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Math Help - [SOLVED] Related Rates?

  1. #1
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    [SOLVED] Related Rates?

    Find the rate of change of the distance between the origin and a moving point on the graph of y = x + 1 if dx/dt = 2 cm/sec.

    Here's the solution:
    http://calcchat.tdlc.com/solutionart/calc8e/02/f/se02f01013.gif
    except I don't understand where they got that first equation D = √(x + y)

    can somebody please explain..?
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  2. #2
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    Can't see the pic but, pythag
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  3. #3
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    Quote Originally Posted by tom@ballooncalculus View Post
    Can't see the pic but, pythag
    But why would the pythagorean theorem apply here though..? I don't see a triangle in the graph..
    here's a working link to the solution if you want to look:
    http://i134.photobucket.com/albums/q...13solution.jpg

    Also, how would I do this problem if instead of y = x + 1, it's y = sin x?
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  4. #4
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    "D" represents the distance from the origin to the moving point. That's why you use the Pythagorean theorem: D=\sqrt{x^2 +y^2}

    I made you a picture:



    Since you already know that y=x^2+1, you can plug it in for "y" in the equation D=\sqrt{x^2 +y^2} -----> D=\sqrt{x^2 +(x^2+1)^2}

    From there, take the derivative of D. As you know, the derivative of that equation is \frac{dD}{dt}=\frac{1}{2} (x^4+3x^2+1)^{\frac{-1}{2}}(4x^3+6x)\frac{dx}{dt}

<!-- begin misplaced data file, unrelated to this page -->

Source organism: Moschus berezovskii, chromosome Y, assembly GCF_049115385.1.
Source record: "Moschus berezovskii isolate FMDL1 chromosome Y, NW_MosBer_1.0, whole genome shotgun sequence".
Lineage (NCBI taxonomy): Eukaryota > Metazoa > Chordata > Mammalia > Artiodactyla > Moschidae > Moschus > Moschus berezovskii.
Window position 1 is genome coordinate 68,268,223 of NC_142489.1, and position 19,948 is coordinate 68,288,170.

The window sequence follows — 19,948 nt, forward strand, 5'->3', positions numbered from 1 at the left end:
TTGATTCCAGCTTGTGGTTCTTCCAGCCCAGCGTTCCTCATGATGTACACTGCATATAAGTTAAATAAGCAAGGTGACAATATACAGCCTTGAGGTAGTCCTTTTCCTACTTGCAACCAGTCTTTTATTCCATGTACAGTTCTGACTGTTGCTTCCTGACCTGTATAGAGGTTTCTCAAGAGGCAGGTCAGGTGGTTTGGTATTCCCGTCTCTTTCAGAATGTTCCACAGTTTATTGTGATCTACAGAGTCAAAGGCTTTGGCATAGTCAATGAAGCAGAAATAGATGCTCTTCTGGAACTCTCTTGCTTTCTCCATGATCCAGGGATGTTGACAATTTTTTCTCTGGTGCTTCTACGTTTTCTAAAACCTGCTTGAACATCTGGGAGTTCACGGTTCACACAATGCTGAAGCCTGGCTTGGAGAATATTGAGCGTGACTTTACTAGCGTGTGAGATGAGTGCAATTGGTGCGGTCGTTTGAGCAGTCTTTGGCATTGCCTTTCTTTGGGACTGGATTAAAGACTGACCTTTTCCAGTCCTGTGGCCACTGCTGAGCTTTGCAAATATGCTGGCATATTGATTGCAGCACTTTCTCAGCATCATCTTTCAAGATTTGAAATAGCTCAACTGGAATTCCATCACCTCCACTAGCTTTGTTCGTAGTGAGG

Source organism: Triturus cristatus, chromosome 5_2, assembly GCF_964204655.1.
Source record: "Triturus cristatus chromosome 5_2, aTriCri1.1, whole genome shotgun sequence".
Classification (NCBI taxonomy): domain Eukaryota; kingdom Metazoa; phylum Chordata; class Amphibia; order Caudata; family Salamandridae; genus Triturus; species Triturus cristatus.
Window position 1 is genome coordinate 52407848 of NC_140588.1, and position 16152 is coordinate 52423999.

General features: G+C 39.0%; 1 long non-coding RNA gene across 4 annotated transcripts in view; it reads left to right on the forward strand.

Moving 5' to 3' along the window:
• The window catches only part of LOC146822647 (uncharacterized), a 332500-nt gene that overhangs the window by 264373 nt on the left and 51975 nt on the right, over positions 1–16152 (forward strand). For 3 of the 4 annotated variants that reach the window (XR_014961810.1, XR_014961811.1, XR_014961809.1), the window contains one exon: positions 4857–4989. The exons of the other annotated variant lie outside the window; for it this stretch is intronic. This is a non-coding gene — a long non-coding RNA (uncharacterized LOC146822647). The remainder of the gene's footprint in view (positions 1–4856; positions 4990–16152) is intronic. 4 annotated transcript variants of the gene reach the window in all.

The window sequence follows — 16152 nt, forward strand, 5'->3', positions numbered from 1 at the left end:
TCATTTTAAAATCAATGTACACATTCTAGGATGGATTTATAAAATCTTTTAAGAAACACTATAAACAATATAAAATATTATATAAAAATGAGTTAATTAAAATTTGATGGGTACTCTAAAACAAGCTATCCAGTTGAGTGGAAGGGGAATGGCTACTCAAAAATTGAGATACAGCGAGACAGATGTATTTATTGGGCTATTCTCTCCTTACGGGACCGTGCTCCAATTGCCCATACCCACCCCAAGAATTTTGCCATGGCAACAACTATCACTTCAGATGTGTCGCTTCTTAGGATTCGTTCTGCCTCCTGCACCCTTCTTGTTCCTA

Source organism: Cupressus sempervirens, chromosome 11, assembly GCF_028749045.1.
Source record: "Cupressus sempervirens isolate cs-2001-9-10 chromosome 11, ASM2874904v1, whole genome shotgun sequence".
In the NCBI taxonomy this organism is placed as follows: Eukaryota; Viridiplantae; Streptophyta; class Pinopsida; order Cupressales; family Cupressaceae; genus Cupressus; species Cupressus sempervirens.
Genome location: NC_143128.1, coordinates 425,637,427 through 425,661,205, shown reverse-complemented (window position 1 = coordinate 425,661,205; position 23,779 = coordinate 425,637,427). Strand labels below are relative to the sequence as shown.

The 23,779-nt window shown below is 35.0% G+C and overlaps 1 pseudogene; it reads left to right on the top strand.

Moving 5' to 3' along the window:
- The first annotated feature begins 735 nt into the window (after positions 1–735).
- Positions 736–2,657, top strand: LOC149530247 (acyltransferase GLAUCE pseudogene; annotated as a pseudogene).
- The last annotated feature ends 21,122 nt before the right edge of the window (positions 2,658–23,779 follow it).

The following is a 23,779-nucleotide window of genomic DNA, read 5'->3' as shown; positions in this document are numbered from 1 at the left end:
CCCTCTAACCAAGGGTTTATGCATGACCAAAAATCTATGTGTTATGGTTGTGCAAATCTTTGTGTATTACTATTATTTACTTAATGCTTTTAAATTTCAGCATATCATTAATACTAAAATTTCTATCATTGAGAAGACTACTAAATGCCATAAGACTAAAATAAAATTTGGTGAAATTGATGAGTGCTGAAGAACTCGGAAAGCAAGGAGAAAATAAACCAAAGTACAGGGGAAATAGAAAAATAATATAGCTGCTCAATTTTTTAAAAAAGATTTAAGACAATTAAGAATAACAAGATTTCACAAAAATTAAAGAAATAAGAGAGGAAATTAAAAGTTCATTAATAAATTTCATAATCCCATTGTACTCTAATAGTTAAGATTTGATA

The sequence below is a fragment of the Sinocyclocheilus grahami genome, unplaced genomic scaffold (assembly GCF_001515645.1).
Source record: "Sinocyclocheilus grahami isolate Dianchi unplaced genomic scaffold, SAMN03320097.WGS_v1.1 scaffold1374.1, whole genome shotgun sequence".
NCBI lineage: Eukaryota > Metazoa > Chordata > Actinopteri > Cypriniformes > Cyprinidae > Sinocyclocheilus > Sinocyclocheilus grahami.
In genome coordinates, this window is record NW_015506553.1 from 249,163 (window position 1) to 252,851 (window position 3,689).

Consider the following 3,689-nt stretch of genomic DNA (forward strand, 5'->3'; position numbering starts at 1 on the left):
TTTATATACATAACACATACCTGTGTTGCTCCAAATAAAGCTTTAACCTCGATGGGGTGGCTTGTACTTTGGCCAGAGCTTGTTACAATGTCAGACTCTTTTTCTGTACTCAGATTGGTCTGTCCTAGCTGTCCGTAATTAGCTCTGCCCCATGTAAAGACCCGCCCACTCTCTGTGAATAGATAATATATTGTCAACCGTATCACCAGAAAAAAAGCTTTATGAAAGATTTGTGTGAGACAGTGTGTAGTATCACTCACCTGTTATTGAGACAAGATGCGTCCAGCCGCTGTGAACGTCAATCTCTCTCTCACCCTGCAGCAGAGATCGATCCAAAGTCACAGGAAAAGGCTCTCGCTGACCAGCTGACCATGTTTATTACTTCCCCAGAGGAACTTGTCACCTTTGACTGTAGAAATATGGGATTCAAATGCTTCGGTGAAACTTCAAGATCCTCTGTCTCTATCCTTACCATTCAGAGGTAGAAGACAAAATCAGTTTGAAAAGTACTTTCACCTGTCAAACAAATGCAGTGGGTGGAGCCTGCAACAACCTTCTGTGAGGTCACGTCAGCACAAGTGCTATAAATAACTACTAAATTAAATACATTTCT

Since you know that \frac{dx}{dt} = 2, you can just plug it in and multiply it by the derivative of D. That's how you're left with \frac{4x^3+6x}{\sqrt{x^4+3x^2+1}}
    Last edited by Cursed; October 24th 2009 at 11:58 AM.
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  5. #5
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    So when they say origin, they mean the vertex of the graph? ..or does it even matter where you draw the point at?
    Like if in the same problem, y = sin(x) instead of y = x + 1, would I draw a triangle the same way you did, with the point at (0, 0) instead, and then use the pythagorean theorem? or does it require a different method because it's a trig function?
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  6. #6
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    Ooops. I don't know why I did that. o_O :P

    It's supposed to be at (0,0), the origin. Here's a fixed graph:



    And yes, you would still draw a triangle from the origin in that case. Remember, you're finding the distance from the origin to a point (x,y).
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  7. #7
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    haha, ok. I understand it now. Thank you! Your graph really helped!
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